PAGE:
Brenda Motis holds a tatted doily brought to the "Labors of Love" quilt and craft show by Bernie Larsen.
A collection of Labors of Love was shared on Tuesday afternoon at the Exeter Senior Center.
The program welcomed anyone to bring in items that had been handmade to a sort of “show and tell” according to Fillmore County Senior Services Advisor Brenda Motis.
“There is always an interesting story with these things,” said Motis to start the show.
Many of the items were quilts, with several that were more than 100 years old.
Along with the items, many memories were fondly shared. Many of the women brought items that had been in their cedar or “hope” chests.
Evelyn Michl brought one of the seven sets of days of the week towels her mother had embroidered for her cedar chest. She never used any of them and plans to hand them down to her children and grandchildren.
Many of the items brought were passed down through several generations and made in the Czech republic, doilies, tablecloths, dresser scarves all intricately and perfectly made.
Several men shared their own version of handmade items created with wood and other materials. Bob Samuelson of Friend shared the Welch love spoon collection that he has made. He explained how in this tradition a young man would carve a spoon for a young lady who had caught his eye “if she accepted then things got serious.”
Many of the carvings on the spoons had specific meanings. As an example, Samuelson shared one he had made for his wife which contained two identical spheres twisted together indicating marriage and on the end three chain links which indicated their three children.
Richard Brunkow of Milligan brought a plexiglass hamburger mold and a wood napkin holder to show, while his wife brought one of the more than two dozen baby quilts she has created for her children, grandchildren and great-grandchildren.
All of the quilts brought to the show had a colorful top as well as a story behind them. Francis Pracheil shared her stained glass flower quilt that was stunning. She designed the blocks based on flowers that were special to her including a sunflower for Kansas where she was born and a hibiscus reminiscent of her visit to Hawaii.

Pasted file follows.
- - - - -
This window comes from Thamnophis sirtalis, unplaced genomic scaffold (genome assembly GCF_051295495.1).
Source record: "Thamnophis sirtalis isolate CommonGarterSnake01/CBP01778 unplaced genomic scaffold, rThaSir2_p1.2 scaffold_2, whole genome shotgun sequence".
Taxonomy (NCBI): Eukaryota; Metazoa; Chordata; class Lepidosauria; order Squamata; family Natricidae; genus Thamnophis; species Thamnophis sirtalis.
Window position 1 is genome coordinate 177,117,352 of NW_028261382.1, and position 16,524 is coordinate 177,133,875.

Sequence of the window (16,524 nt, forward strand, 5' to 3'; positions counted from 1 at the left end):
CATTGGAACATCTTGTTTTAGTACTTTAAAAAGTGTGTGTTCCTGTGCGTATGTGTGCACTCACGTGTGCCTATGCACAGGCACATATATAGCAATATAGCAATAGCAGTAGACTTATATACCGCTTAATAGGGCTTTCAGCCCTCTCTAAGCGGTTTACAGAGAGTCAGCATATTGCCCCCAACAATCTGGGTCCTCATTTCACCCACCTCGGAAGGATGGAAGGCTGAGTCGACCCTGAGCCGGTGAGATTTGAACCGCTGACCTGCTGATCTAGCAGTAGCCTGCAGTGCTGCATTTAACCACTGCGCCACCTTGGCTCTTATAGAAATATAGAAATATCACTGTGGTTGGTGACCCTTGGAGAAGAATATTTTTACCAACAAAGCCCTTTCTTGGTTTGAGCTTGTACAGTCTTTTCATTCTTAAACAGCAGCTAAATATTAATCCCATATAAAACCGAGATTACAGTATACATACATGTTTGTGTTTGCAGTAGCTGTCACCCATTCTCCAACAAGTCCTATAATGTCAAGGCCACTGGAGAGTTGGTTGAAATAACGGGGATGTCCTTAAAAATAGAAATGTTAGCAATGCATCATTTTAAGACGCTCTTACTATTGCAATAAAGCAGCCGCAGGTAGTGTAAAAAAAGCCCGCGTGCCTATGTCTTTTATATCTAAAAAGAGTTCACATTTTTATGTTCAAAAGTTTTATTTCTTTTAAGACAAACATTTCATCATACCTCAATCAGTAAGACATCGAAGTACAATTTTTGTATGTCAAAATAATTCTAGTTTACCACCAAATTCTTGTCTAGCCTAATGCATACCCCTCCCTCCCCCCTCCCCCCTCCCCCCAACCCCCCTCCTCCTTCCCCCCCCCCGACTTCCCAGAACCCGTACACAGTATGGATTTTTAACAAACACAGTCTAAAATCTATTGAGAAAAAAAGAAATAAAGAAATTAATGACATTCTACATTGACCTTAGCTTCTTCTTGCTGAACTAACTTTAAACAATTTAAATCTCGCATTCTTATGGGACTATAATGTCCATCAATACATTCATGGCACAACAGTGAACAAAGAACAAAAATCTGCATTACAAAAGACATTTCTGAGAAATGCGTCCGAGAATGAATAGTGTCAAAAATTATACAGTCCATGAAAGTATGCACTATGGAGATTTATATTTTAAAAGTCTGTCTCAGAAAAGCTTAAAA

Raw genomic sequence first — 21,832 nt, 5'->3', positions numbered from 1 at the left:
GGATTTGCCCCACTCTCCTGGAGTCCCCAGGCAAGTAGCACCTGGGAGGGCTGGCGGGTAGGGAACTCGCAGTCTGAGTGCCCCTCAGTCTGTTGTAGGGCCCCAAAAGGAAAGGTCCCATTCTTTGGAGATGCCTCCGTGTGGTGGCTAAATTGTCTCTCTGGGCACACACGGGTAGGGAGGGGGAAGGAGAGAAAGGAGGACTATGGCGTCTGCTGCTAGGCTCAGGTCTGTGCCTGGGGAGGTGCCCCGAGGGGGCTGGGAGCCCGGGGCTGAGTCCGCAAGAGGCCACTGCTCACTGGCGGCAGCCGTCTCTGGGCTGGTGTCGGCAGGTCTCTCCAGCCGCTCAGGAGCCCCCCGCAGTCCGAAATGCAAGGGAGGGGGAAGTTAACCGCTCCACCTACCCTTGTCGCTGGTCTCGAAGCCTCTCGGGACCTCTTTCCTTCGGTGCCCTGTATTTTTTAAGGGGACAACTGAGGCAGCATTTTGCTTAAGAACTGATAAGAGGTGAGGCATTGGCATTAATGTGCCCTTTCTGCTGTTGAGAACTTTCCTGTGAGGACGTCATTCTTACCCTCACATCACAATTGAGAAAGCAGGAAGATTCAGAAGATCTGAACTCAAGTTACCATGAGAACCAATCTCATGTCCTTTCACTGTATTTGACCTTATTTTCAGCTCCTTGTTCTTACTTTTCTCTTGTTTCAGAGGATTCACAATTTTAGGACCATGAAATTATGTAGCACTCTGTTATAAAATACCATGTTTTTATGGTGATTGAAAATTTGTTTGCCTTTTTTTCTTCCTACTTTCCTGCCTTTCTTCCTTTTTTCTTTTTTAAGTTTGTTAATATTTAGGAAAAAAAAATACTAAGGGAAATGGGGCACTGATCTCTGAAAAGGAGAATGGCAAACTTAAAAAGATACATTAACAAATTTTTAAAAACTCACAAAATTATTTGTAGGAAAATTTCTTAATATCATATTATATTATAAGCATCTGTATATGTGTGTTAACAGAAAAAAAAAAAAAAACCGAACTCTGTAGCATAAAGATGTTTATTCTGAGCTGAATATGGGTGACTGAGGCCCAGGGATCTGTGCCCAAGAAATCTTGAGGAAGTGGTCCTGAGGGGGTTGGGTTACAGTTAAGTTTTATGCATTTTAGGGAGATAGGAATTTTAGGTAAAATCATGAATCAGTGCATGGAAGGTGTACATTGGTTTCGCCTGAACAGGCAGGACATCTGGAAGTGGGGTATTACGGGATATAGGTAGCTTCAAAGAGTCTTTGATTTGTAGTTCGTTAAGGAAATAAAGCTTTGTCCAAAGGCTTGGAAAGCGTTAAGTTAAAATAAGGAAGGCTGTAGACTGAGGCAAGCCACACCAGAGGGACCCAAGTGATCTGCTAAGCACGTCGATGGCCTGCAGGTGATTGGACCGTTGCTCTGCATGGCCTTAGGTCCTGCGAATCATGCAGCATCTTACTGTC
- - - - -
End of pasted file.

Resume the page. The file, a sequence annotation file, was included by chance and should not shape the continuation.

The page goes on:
Rhonda Stokebrand, who also is an advisor for Fillmore County Senior Services, brought a quilt made by her mother who passed away in the last year. The quilt was made of fabric scraps of many of the dresses her mother made for her in her childhood. Stokebrand explained that while her mother was making the quilt something in the sewing room caught fire and her mother escaped but the original quilt top did not. It was completely burned. Her mother had several extra squares that survived although they retained some smoke and water damage which made them all the more precious to Stokebrand.
Frances Becwar brought the intricately made flower garden quilt that her mother crafted in which each piece was no larger than a 1” square.
Many crocheted items were shared with Elva Mc Bride sharing a butterfly prayer shawl. She explained that after the shawl is made a prayer is said over it and is thought to bring blessing to anyone who might wear it.
Embroidered items, afghans, crocheted blankets, baby quilts, counted cross stitch, cut work, tatting and cross stitch items were shared during the afternoon along with their legacies.
Stokebrand complimented the crowd on their beautiful items and quipped “Our generation buy comforters on a whim but you truly know what labors of love are.”